younger age groups. There has been a higher birth rate, and more children


in the area want to come to the school. In Year One, if we had the


space we could actually have an extra class of children. We are not


able to offer a place to between 25 and 30 children who want to come


here. In the last seven years, 5000 extra


places have been created, but still more are needed. This year there are


going to be six school expansion projects, creating 1500 extra places


at the cost of more than ?25 million. Last year the city had to


find 1000 new places due to more people moving to the city and one of


the highest birth rates in the country. But the council says this


expansion will create spare capacity.


We can guarantee that every pupil who wants to come to school will


have a place but not necessarily where they would want to go or where


they live. Work is going on across the whole


city to expand schools or build new ones. They'll be ready to take


pupils this September. Good evening. It is going to stay


cloudy with some outbreaks of rain. A lot of cloud around. We start


tomorrow with a cloudy picture. Further outbreaks of rain through


the morning. The rain will become lighter and patchy into the


afternoon. Gradually the rain will clear away and become drier by the


afternoon and into the evening. Into Friday, much of the day looks drier.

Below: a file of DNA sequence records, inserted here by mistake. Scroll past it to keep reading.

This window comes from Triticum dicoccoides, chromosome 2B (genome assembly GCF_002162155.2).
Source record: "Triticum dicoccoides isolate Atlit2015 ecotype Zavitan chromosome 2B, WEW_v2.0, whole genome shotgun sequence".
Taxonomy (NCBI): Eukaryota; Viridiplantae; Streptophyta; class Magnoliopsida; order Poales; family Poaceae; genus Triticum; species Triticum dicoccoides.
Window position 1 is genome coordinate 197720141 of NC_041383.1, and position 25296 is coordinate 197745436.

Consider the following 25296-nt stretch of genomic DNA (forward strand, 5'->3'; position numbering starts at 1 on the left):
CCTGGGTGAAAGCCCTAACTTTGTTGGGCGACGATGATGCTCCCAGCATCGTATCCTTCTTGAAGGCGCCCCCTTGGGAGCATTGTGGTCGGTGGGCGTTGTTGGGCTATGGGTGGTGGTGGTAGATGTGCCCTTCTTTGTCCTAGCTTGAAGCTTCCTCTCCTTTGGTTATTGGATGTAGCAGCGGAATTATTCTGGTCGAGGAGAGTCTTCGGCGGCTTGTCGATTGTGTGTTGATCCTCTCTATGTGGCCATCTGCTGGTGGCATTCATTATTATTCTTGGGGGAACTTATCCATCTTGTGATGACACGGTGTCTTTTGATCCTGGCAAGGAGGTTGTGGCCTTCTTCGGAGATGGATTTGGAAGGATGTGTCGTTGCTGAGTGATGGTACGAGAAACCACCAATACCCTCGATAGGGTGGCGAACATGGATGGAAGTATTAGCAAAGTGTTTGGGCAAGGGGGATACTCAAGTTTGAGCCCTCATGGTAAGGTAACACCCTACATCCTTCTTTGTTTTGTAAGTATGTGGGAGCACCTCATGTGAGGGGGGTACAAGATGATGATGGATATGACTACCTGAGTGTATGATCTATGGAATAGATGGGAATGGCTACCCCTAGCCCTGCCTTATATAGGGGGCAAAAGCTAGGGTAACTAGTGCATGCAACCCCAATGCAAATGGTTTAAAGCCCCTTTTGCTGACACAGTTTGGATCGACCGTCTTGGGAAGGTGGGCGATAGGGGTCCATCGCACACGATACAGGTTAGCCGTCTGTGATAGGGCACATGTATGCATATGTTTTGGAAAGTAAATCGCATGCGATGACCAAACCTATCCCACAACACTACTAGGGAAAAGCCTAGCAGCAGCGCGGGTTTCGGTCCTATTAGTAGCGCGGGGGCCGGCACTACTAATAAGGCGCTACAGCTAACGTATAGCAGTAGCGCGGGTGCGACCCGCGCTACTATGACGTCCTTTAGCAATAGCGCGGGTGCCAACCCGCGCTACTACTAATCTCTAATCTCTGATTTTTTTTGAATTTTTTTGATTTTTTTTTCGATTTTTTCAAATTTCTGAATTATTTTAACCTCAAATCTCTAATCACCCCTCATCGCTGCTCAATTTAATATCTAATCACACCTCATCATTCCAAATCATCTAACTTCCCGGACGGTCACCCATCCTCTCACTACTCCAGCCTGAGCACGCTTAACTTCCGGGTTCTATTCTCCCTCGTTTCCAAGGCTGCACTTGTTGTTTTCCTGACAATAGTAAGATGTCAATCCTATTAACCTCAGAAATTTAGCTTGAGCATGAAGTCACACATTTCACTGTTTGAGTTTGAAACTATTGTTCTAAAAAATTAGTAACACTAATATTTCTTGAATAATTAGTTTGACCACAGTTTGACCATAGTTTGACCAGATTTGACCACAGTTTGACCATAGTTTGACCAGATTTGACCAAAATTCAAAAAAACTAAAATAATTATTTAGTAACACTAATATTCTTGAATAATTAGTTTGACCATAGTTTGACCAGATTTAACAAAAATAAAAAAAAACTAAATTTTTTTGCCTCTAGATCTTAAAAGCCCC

The wind will start afresh and later and that weather front will bring us


some heavy rain. From all of us on the late team in


Cambridge, good night. Hello. The next dose of wet and


windy weather is due to arrive on Friday from the Atlantic. Today we


have had an easterly wind bringing the chill as the threat of icy


patches comes to the north where the cloud breaks. More cloud further


south. Maybe some sleet and snow in parts of East Wales as we engage the


cold air. Temperatures in the south-east are not changing much


because the rain keeps going. It will be colder further north,


though. Icy patches are possible. More wintry showers in the


north-east. Quite a few flood warnings in Tayside. Write to the


west of the Pennines. -- brighter. Figure clad -- thicker cloud further


south. We see some dampness in parts of the West Country, possibly into


East Wales. In the north-west of Wales is the